Cook-Out, fully titled Cook-Out: A Sandwich Tale is so similar to Overcooked!, an excellent multi-platform co-op cooking game, that if you’ve played that, this could be the shortest review I’ve ever written; Cook-Out is pretty much OverCooked! in VR and you can play it on the Oculus Quest, and while it may be a pretty good single-player game, it’s a fantastic multiplayer game.
If not, I’ll have to assume you haven’t played OverCooked! (or for that matter, Overcooked! 2, the inevitable sequel) and need a bit more to go on.
We Do This For Animals and Beasts
Cook-Out places you in a cook’s cabin in a fairy tale town. Creatures come over to your cabin and order increasingly complicated sandwich orders, and you have to prepare those orders on a carousel in the middle of your kitchen, and place them on the delivery platform when they’re ready. The compendium of creatures starts with mice, who ask for simple sandwiches and are pretty easy to please, and soon includes, among others, werewolves whose orders suit their enormous appetites, and cats who aren’t tolerant to any mistakes. You also have rabbits who are always in a rush, and never give you quite enough time before they grow impatient and leave. You get the picture.
Chef, Meet Action. Action, Meet Rob-Bot
The gameplay is fast and frantic and consists mainly of looking at the order, picking up the required ingredients, chopping them up with your cleaver, and placing them in the correct order on the correctly numbered plate. In Overcooked!, orders were not assigned to specific dishes, and as long as a plate matched a requested order, you were good to go, so there was a little more room for turning a mistake into a happy accident, with all the zen of Bob Ross. Cook-Out is less forgiving in this respect. Like in Overcooked, you rarely have all the ingredients you need for the incoming orders. When playing alone, you have to rely on the help of at least one other cook, the Rob-Bot, who has ingredients you don’t and is happy to help, as long as you keep his battery charged by winding up his crank-shaft every couple of minutes.
This Ain’t No Ordinary Kitchen
As you progress through the games’ fifty levels, nicely spread out over 18 towns, you earn some power-ups and get to upgrade your equipment. Some power-ups will instantly make any sandwich perfect. Another power-up will make time crawl for a while, allowing you to squeeze in an order or two before a cat or werewolf storms off in a rage. Some will sharpen your cleaver so that it takes one quick chop to prepare an ingredient.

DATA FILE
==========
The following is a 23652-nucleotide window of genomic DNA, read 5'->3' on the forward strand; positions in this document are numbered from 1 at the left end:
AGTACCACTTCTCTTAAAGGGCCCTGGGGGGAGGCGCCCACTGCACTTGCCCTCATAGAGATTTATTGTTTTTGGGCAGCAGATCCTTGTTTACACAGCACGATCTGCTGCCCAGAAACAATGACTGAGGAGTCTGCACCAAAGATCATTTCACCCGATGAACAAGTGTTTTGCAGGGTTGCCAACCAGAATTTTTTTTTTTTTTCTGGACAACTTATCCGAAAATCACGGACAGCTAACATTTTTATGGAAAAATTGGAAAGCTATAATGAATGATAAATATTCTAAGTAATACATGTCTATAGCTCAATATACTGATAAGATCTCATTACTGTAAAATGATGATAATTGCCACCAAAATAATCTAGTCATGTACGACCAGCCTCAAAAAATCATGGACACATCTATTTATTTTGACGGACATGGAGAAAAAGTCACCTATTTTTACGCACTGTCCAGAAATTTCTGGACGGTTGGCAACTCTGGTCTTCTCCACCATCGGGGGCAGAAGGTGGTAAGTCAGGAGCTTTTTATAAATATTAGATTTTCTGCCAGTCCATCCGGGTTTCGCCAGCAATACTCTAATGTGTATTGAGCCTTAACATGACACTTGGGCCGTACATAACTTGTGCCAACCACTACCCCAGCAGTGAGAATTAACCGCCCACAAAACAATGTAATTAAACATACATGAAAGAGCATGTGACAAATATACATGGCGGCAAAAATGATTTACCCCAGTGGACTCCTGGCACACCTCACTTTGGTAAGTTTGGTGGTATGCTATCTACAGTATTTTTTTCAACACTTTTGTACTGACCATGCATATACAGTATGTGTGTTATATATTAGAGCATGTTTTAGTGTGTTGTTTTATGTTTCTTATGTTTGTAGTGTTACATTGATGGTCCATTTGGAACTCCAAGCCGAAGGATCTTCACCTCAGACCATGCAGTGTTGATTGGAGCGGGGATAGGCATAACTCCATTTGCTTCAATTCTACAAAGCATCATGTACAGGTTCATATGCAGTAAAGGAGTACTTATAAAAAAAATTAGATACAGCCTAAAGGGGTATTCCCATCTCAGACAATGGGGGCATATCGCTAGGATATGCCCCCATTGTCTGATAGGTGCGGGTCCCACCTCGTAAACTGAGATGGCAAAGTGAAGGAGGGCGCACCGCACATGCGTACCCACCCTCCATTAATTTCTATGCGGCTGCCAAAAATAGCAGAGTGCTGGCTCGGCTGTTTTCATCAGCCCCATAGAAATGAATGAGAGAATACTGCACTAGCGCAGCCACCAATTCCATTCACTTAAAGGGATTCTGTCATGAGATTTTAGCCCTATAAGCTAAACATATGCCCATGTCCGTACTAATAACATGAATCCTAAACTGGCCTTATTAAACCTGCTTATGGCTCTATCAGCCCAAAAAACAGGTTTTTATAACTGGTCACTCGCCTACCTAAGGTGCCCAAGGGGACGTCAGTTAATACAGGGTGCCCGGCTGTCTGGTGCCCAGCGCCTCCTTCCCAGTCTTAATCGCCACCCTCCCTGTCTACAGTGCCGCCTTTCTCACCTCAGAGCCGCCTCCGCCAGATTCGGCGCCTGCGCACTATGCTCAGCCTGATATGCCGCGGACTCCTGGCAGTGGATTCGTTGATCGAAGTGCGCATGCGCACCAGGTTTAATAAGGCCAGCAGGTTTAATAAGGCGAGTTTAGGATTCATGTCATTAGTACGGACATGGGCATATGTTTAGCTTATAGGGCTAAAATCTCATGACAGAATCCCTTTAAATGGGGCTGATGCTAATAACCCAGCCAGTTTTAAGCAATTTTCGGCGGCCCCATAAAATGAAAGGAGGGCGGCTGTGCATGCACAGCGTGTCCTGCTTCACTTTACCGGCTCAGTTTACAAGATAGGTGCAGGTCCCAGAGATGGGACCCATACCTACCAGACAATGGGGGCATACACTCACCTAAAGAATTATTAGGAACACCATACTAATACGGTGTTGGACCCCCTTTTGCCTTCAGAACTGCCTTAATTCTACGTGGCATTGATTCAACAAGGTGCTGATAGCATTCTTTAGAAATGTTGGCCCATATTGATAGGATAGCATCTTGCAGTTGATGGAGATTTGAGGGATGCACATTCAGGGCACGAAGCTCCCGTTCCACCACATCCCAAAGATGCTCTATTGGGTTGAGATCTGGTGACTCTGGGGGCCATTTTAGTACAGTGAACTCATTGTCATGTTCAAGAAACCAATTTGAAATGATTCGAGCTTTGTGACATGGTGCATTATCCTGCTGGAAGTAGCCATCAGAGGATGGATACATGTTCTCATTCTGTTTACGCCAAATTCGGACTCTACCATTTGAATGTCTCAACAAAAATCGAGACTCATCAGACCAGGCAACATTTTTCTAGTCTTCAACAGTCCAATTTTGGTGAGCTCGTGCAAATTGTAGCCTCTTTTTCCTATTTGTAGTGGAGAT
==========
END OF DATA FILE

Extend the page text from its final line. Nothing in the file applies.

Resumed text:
Later on in the game, you’ll also be tasked with grilling some ingredients as well as washing dishes. The game piles on the difficulty quite well, and soon you’ll find your cooking sessions are very, very hectic.
The overall gameplay of Cook-Out is simple enough but very engaging, the graphics are fun and cartoony, and the sound effects work, the music is what you’d expect for the genre, zany and fast, but isn’t particularly memorable.
Too Many Chefs Just Make It Better
Where the fun really, and I mean really, kicks in is in multiplayer. Cook-Out, like Overcooked! before it, revels in its multiplayer chaos. When played online, whether with friends or with strangers online, it’s a beautiful, hilarious, chaotic frenzy of cooperation. You’ll all be telling each other what’s needed next, what you’ll prepare, and what they need to prepare, congratulating yourselves when you do well, and trying to come up with strategies to coordinate yourselves better. It’s engaging, and it’s friendly, and it’s a joy to play. Also, people will squirt ketchup and mustard at you – get used to that! When played with your significant other (assuming they also have a Quest), well, let’s say it’ll test your relationship as you shout orders at each other, blame each other for any mistakes or delayed orders, and generally turn into the worst version of yourself. Did I say it was fun? It is!
Cook-Out For The Win
It’s hard to give Cook-Out much credit for originality unless somebody corrects me and informs me that it existed in some form or another before Overcooked! did, but that doesn’t mean it’s not a great game. The unashamed SJW in me doesn’t like the fact that Cook-Out owes its existence to the work of Ghost Town Games Ltd., the original developers of Overcooked!, but the gamer in me almost doesn’t care.
Cook-Out is the most multiplayer fun I’ve had on Quest, and I highly recommend it. It’s a family-friendly game that’s fun for all ages, and perfect to play both with strangers and with partners and friends. It’s challenging, offers a good load of variety, and massive replay value. It’s definitely making our list of top Quest games!
TLDR : Summary
Cook-Out, being pretty much Overcooked! in VR and available on the Oculus Quest is a fun cooking game in singleplayer that turns into fantastic fun as a multiplayer game. Miss it at your peril.
User Rating0 Votes
Lengthy single player campaign
Good variety of powerups
Fantastic multiplayer gameplay
It's Overcooked! in VR, so loses a few points for originality
Audio could be better
Less of a blast when played alone, but that's barely a complaint